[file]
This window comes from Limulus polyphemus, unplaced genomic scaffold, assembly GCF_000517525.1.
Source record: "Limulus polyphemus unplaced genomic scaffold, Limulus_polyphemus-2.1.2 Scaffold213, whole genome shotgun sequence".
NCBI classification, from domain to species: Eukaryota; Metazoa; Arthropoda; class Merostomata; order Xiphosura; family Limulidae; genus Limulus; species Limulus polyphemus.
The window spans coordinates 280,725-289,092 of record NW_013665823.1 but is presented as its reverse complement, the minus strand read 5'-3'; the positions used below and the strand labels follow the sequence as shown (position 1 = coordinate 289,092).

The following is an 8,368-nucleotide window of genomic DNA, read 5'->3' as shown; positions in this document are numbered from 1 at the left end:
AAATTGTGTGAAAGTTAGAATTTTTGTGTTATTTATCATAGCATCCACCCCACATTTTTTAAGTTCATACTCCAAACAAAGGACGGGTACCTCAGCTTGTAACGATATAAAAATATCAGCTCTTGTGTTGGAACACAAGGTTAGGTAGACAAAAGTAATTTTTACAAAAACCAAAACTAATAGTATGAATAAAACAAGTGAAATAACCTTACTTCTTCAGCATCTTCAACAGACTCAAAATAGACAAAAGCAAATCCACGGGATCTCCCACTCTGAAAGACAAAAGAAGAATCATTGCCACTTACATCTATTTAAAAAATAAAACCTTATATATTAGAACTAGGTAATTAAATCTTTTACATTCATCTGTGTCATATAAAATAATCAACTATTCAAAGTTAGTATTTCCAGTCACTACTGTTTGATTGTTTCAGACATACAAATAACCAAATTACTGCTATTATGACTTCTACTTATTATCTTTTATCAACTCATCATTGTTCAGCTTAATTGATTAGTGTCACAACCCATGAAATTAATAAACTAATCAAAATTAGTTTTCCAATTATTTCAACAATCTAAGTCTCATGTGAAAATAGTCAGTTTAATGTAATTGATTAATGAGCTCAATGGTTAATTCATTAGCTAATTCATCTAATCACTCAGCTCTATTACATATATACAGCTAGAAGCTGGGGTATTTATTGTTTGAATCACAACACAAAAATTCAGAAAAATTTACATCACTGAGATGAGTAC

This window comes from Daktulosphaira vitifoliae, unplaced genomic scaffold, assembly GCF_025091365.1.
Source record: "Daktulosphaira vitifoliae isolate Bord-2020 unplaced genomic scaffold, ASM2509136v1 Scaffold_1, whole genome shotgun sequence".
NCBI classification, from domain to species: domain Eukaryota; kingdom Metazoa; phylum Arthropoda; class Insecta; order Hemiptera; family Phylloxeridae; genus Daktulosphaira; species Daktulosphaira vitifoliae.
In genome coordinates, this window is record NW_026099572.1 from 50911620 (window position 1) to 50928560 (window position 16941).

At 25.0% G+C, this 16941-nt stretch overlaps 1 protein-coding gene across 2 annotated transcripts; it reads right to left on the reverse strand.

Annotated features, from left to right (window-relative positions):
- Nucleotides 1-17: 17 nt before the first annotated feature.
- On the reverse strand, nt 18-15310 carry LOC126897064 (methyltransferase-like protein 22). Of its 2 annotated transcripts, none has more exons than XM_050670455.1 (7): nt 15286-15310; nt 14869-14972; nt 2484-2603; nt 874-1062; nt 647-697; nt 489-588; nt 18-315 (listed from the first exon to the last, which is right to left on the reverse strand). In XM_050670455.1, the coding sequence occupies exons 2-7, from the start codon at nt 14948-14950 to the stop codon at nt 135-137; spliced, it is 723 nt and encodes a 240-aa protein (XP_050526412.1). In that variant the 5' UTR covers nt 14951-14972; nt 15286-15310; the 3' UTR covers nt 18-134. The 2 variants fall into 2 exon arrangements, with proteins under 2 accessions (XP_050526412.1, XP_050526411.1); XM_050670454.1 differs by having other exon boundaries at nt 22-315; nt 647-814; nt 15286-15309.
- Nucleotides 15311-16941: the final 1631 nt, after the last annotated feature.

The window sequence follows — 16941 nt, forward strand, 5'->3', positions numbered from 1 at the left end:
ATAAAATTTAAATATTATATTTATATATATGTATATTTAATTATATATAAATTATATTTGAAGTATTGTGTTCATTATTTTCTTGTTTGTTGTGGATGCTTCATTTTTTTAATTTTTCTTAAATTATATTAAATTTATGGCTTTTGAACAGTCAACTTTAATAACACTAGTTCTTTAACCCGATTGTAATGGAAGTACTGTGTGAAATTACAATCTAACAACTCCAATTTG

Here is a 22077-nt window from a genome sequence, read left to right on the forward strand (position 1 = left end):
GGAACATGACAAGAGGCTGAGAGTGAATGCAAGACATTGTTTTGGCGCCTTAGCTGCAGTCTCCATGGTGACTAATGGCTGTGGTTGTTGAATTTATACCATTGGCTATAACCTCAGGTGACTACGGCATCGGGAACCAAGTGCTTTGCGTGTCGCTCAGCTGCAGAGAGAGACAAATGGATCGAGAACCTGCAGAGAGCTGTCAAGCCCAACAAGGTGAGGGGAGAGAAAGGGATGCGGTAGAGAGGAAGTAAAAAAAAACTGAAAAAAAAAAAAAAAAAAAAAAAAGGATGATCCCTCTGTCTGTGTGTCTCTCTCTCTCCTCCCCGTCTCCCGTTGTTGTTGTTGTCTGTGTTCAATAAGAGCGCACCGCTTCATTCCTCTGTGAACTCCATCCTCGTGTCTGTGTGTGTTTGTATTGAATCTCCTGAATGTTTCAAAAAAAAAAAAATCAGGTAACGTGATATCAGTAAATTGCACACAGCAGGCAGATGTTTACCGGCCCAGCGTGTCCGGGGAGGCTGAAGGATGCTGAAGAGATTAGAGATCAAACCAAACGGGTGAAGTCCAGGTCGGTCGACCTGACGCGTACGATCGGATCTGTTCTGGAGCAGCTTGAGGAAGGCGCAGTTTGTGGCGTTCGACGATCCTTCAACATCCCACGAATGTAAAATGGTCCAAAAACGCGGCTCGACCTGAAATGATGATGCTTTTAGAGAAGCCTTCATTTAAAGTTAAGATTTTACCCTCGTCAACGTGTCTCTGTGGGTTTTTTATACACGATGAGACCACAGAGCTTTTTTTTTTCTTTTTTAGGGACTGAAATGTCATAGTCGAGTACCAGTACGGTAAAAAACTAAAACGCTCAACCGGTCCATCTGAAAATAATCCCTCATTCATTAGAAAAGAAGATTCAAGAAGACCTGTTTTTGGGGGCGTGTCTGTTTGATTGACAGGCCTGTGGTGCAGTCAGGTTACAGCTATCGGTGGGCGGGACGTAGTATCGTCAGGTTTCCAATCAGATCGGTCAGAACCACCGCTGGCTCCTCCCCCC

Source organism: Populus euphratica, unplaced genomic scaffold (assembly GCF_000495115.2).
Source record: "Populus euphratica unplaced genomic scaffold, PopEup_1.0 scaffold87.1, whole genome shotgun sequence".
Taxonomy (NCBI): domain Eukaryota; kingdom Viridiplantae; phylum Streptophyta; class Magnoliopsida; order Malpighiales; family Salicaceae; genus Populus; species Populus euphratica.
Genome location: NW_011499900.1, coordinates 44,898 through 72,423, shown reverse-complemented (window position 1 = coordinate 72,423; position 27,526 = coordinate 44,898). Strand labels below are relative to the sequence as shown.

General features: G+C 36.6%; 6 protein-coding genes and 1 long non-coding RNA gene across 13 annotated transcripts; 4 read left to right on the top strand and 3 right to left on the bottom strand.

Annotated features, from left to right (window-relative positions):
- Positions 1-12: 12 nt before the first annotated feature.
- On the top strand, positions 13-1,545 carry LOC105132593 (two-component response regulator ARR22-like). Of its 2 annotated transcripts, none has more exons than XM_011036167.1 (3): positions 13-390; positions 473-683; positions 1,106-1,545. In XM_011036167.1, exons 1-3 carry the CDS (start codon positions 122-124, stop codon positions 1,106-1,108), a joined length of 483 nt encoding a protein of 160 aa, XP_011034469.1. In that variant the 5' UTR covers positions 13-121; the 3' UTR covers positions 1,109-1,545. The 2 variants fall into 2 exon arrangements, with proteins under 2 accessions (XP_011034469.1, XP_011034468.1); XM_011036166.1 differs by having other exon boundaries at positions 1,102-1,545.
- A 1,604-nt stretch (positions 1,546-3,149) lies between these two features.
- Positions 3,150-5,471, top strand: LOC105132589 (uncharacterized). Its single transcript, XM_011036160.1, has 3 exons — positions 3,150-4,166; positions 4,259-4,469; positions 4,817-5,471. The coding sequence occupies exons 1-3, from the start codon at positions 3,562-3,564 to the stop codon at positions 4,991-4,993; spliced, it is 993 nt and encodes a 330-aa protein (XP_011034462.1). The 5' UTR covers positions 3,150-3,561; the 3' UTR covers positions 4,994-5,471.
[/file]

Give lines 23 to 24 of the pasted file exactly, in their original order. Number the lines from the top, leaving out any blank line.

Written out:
Genome location: NW_011499900.1, coordinates 44,898 through 72,423, shown reverse-complemented (window position 1 = coordinate 72,423; position 27,526 = coordinate 44,898). Strand labels below are relative to the sequence as shown.

General features: G+C 36.6%; 6 protein-coding genes and 1 long non-coding RNA gene across 13 annotated transcripts; 4 read left to right on the top strand and 3 right to left on the bottom strand.